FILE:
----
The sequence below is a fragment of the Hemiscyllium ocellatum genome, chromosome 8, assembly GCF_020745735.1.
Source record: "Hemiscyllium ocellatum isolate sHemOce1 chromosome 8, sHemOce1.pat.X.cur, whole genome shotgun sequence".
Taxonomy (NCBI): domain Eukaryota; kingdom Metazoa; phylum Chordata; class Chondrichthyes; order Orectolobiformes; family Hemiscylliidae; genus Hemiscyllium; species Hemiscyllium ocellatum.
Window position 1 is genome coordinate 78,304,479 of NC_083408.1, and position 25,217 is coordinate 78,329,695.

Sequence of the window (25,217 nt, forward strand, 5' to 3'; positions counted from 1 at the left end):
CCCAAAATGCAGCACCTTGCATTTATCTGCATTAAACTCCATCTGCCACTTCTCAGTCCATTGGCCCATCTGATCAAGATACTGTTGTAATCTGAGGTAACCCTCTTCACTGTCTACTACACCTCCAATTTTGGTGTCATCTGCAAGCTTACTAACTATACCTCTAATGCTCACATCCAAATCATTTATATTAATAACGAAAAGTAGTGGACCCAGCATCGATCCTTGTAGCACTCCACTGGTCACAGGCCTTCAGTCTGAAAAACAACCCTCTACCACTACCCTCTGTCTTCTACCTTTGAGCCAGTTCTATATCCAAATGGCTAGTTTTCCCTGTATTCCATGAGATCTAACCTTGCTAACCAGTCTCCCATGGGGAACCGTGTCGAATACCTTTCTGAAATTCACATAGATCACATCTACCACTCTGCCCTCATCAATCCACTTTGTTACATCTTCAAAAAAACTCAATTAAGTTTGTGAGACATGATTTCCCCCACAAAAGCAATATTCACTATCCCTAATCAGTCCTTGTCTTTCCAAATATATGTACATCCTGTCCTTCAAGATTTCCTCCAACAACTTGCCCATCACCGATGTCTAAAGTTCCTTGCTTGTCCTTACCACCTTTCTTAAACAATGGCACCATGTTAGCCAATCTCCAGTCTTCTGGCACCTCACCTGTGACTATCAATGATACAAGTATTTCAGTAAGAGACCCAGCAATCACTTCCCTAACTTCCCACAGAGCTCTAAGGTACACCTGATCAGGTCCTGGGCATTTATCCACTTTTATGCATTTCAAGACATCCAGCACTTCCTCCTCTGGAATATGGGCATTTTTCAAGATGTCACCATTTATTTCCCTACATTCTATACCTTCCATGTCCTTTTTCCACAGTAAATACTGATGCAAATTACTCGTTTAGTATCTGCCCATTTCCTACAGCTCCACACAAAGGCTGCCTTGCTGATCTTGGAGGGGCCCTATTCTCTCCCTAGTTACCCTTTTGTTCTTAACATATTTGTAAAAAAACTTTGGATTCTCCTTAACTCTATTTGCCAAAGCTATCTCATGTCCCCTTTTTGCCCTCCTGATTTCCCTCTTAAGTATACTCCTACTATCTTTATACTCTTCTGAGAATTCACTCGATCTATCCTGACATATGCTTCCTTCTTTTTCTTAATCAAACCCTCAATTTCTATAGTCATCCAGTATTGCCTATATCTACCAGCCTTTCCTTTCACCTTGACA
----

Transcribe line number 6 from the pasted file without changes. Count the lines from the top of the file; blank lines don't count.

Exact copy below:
CCCAAAATGCAGCACCTTGCATTTATCTGCATTAAACTCCATCTGCCACTTCTCAGTCCATTGGCCCATCTGATCAAGATACTGTTGTAATCTGAGGTAACCCTCTTCACTGTCTACTACACCTCCAATTTTGGTGTCATCTGCAAGCTTACTAACTATACCTCTAATGCTCACATCCAAATCATTTATATTAATAACGAAAAGTAGTGGACCCAGCATCGATCCTTGTAGCACTCCACTGGTCACAGGCCTTCAGTCTGAAAAACAACCCTCTACCACTACCCTCTGTCTTCTACCTTTGAGCCAGTTCTATATCCAAATGGCTAGTTTTCCCTGTATTCCATGAGATCTAACCTTGCTAACCAGTCTCCCATGGGGAACCGTGTCGAATACCTTTCTGAAATTCACATAGATCACATCTACCACTCTGCCCTCATCAATCCACTTTGTTACATCTTCAAAAAAACTCAATTAAGTTTGTGAGACATGATTTCCCCCACAAAAGCAATATTCACTATCCCTAATCAGTCCTTGTCTTTCCAAATATATGTACATCCTGTCCTTCAAGATTTCCTCCAACAACTTGCCCATCACCGATGTCTAAAGTTCCTTGCTTGTCCTTACCACCTTTCTTAAACAATGGCACCATGTTAGCCAATCTCCAGTCTTCTGGCACCTCACCTGTGACTATCAATGATACAAGTATTTCAGTAAGAGACCCAGCAATCACTTCCCTAACTTCCCACAGAGCTCTAAGGTACACCTGATCAGGTCCTGGGCATTTATCCACTTTTATGCATTTCAAGACATCCAGCACTTCCTCCTCTGGAATATGGGCATTTTTCAAGATGTCACCATTTATTTCCCTACATTCTATACCTTCCATGTCCTTTTTCCACAGTAAATACTGATGCAAATTACTCGTTTAGTATCTGCCCATTTCCTACAGCTCCACACAAAGGCTGCCTTGCTGATCTTGGAGGGGCCCTATTCTCTCCCTAGTTACCCTTTTGTTCTTAACATATTTGTAAAAAAACTTTGGATTCTCCTTAACTCTATTTGCCAAAGCTATCTCATGTCCCCTTTTTGCCCTCCTGATTTCCCTCTTAAGTATACTCCTACTATCTTTATACTCTTCTGAGAATTCACTCGATCTATCCTGACATATGCTTCCTTCTTTTTCTTAATCAAACCCTCAATTTCTATAGTCATCCAGTATTGCCTATATCTACCAGCCTTTCCTTTCACCTTGACA